The Netanyahus: An Account of a Minor and Ulti­mate­ly Even Neg­li­gi­ble Episode in the His­to­ry of a Very Famous Family

By – June 21, 2021

Joshua Cohen’s bril­liant new nov­el, The Netanyahus, begins as a cam­pus satire, an inter­gen­er­a­tional fam­i­ly comedy/​drama that descends into farce when house­guests from hell arrive. At the same time, it cap­tures the stark ten­sions with­in Jew­ish identity.

It’s 1960. Pro­fes­sor Ruben Blum, per­cep­tive if a bit pedan­tic, teach­es at a gen­teel, mediocre col­lege in New York State. Born in the Bronx, Blum grew up with one foot in the sec­u­lar world and its belief in progress, and the oth­er foot in the world of rab­bis who saw Jew­ish des­tiny as car­nage.” Today he’s still divid­ed, pulled in dif­fer­ent direc­tions by his fam­i­ly. With his father he argues against trib­al­ism, say­ing we’re sup­posed to over­come the herd urges and nepo­tis­tic trib­al ties in this coun­try.” But Blum and his wife balk when their daugh­ter wants to have plas­tic surgery to change her nose.

Such ques­tions are alien to oth­ers in the small world that Blum inhab­its, a col­lege found­ed by Puri­tans where he’s the only Jew. When the schol­ar Ben-Zion Netanyahu vis­its the school, Blum is inevitably the fac­ul­ty mem­ber appoint­ed to look after him. Ben-Zion Netanyahu was of course a real his­tor­i­cal fig­ure. This nov­el reimag­ines an event that actu­al­ly took place, and which was wit­nessed by the late, mag­is­te­r­i­al lit­er­ary crit­ic Harold Bloom. Joshua Cohen has refash­ioned Bloom’s rec­ol­lec­tions as a pro­found fable about iden­ti­ty and irrec­on­cil­able differences.

The cam­pus is a micro­cosm of assim­i­la­tion. The admin­is­tra­tion express­ly wants pro­fes­sors who will fit in,” and Blum game­ly tries his best. Netanyahu, on the oth­er hand, flat­ly believes assim­i­la­tion is a fraud: in Amer­i­ca, he says, there is noth­ing to assim­i­late to. Cohen’s fic­tive Netanyahu is an unfor­get­table cre­ation. He’s a human bull­doz­er who insists on always get­ting his way, and who makes sweep­ing, provoca­tive state­ments like, Mes­sian­ism, even false mes­sian­ism, is more Jew­ish a dis­ci­pline than his­to­ry, whose alle­giance to sub­lu­nary pow­ers such as regents and facts was tra­di­tion­al­ly regard­ed by the rab­bis as idolatry.”

This is part­ly a nov­el of ideas, yet its char­ac­ters are won­der­ful­ly alive — not only the Blum and Netanyahu fam­i­lies (includ­ing the young Binyamin Netanyahu, who makes brief appear­ances), but also the towns­peo­ple and col­lege staff. Cohen’s sly wit con­tin­u­al­ly enlivens the tale, with throw­away lines like Satan, the angel who fell when he failed to get tenure.” And the writ­ing is a sheer joy. It speaks of Netanyahu’s intro­duc­tions that read like con­clu­sions, and con­clu­sions that read like prayers.” It describes whipped cream sprayed from its rock­et-can­is­ter in lib­er­al white-petaled florets.”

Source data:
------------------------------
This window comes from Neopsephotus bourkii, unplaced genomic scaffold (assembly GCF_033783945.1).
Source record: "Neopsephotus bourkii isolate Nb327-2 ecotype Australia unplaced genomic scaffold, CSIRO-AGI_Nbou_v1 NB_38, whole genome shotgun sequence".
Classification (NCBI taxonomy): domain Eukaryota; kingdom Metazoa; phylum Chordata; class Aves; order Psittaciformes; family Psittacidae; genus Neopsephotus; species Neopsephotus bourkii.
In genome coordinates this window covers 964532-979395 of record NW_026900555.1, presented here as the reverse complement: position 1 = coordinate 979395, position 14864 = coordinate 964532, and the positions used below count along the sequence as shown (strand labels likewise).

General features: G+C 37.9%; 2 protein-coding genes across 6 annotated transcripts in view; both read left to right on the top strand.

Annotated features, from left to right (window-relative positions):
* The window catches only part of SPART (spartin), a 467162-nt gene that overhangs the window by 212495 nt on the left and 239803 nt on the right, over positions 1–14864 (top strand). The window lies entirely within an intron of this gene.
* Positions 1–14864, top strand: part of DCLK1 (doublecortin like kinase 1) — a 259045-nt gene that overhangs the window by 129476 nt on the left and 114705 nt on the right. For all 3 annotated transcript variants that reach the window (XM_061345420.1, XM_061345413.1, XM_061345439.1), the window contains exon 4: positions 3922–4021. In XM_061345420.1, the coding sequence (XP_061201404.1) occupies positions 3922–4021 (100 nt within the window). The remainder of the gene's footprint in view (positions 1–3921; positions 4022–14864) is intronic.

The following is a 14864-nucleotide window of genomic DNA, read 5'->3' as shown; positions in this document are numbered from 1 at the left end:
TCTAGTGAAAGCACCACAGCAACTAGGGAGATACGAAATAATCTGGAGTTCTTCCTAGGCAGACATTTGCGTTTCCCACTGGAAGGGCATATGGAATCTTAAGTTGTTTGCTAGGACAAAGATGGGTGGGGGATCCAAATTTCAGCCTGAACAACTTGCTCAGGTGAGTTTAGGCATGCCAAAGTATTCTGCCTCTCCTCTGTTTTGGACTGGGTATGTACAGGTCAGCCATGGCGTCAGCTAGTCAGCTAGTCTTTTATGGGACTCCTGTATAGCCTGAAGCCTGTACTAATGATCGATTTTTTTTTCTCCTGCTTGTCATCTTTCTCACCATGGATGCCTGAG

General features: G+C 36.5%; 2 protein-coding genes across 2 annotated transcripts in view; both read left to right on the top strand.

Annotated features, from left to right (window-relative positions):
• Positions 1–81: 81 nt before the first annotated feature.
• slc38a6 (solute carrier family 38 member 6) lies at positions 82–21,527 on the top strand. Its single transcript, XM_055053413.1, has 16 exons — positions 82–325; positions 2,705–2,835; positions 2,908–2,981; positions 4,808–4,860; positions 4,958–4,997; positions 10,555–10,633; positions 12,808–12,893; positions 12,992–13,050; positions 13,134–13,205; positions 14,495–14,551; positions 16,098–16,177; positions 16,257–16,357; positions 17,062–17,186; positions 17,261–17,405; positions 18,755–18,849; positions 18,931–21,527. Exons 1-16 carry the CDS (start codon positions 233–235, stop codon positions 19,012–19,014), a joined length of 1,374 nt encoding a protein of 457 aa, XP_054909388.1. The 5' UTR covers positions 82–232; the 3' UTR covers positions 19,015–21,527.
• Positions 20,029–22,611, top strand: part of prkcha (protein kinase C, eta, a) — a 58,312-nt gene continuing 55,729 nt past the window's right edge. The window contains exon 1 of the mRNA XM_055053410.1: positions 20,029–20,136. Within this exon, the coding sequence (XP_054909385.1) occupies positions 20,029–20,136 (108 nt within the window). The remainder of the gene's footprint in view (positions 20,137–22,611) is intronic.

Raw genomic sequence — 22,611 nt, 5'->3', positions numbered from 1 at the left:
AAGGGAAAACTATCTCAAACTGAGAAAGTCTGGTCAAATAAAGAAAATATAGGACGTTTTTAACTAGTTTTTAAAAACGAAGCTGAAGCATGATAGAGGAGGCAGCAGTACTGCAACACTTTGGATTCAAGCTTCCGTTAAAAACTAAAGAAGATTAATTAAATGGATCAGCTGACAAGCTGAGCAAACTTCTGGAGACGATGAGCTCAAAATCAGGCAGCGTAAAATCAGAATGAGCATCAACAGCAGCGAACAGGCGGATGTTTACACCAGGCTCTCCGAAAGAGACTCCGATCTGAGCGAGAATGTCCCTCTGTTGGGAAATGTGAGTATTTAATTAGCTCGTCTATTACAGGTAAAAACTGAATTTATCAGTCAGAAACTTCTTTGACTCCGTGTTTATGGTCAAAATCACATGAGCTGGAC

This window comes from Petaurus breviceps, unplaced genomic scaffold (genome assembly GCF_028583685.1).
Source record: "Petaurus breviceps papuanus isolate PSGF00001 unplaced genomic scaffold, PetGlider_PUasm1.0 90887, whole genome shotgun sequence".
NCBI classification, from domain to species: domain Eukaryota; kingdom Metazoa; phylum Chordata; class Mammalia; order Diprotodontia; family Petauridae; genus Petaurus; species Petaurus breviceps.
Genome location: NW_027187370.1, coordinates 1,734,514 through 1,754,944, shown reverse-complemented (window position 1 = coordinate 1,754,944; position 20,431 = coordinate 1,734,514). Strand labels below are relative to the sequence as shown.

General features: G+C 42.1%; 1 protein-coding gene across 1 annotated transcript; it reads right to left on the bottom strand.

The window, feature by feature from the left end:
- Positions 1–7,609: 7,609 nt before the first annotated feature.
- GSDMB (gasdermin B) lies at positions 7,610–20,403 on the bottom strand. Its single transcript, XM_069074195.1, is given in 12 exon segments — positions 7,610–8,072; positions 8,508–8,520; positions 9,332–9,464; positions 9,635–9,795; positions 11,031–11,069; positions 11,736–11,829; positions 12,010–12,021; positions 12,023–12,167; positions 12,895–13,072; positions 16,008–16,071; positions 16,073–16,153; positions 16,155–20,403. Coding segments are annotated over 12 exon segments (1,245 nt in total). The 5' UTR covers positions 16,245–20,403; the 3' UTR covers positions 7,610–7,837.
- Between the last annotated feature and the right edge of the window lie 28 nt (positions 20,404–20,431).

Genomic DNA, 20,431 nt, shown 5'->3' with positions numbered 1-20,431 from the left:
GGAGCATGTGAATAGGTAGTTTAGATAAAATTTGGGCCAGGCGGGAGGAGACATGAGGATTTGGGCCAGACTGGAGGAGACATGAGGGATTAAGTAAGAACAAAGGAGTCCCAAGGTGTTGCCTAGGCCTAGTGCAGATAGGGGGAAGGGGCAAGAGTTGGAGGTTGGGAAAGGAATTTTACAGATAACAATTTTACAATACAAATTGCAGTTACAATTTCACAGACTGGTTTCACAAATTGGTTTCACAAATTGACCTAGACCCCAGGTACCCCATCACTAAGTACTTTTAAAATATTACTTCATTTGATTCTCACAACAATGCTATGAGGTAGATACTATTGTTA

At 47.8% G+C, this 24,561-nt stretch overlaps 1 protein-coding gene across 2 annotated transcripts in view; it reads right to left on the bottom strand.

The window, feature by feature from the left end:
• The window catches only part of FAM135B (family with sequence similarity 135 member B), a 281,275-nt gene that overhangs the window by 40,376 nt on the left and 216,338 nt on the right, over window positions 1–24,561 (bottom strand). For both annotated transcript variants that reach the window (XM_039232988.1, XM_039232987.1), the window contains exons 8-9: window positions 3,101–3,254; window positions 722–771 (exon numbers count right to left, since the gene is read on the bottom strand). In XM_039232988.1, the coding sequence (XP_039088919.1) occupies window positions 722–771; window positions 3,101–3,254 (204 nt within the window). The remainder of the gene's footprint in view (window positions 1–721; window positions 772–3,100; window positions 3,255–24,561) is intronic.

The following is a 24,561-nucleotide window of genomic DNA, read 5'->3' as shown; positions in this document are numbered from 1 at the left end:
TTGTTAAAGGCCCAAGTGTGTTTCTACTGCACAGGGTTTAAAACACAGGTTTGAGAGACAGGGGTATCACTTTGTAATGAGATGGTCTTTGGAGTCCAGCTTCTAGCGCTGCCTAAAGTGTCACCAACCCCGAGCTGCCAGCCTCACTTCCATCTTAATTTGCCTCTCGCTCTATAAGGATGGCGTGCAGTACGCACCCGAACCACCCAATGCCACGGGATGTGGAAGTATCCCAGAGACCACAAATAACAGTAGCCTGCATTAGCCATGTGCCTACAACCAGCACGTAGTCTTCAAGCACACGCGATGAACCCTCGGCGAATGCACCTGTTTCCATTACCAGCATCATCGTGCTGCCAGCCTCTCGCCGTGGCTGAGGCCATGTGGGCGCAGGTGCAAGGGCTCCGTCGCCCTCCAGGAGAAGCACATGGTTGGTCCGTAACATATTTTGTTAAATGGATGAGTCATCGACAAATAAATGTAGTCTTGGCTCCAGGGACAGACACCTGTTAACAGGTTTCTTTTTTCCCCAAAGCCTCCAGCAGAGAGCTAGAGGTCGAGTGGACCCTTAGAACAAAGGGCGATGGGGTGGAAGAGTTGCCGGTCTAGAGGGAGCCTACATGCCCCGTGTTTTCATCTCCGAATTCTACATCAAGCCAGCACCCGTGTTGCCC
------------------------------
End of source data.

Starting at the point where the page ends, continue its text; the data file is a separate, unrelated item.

The Netanyahus is fun­ny, exu­ber­ant, and intel­lec­tu­al­ly stim­u­lat­ing, with an absorb­ing sto­ry cul­mi­nat­ing in a riotous cli­max — a vir­tu­oso per­for­mance by a mas­ter. It’s not to be missed.

Discussion Questions

The Netanyahus by Joshua Cohen pulls no punch­es. It is at once fun­ny and enter­tain­ing, while also act­ing as an impor­tant com­men­tary on key issues of Jew­ish life. Set on the cam­pus of a 1950s uni­ver­si­ty and told through the per­spec­tive of the one Jew­ish fac­ul­ty mem­ber, the book explores what might have hap­pened if Ben-Zion Netanyahu, a famous schol­ar of the Inqui­si­tion and the father of Ben­jamin Netanyahu, comes with his fam­i­ly for a job inter­view. Though the events of the nov­el pur­port to take place over a half-cen­tu­ry ago, the set­ting becomes a plat­form to explore many of today’s most impor­tant Jew­ish ques­tions: the place of Jews in Amer­i­ca, the prob­lem of anti­semitism, the rela­tion­ship between Israel and the Dias­po­ra, and the role of schol­ar­ship in forg­ing Jew­ish identity.

This is a book that plays with style. While some chap­ters are straight­for­ward nar­ra­tives, oth­ers are epis­to­lary. Still, oth­ers take the form pri­mar­i­ly of an aca­d­e­m­ic lec­ture. This allows the sto­ry to teach with­out being preachy and pedan­tic. It also lets the read­er bet­ter under­stand not just what the char­ac­ters do, but how they think and how their schol­ar­ship informs the day-to-day deci­sions they make through­out the novel.

Joshua Cohen has writ­ten a time­less mas­ter­piece. As long as Jews con­tin­ue to ask great ques­tions, this book will inspire them to delve into the answers. It makes the impor­tant, if not con­tro­ver­sial, claim that our world isn’t far off from fif­teenth-cen­tu­ry Iberia or 1950s New Eng­land. His­to­ry repeats itself in this nov­el and the Netanyahus pro­vides a plat­form to help us nav­i­gate through it.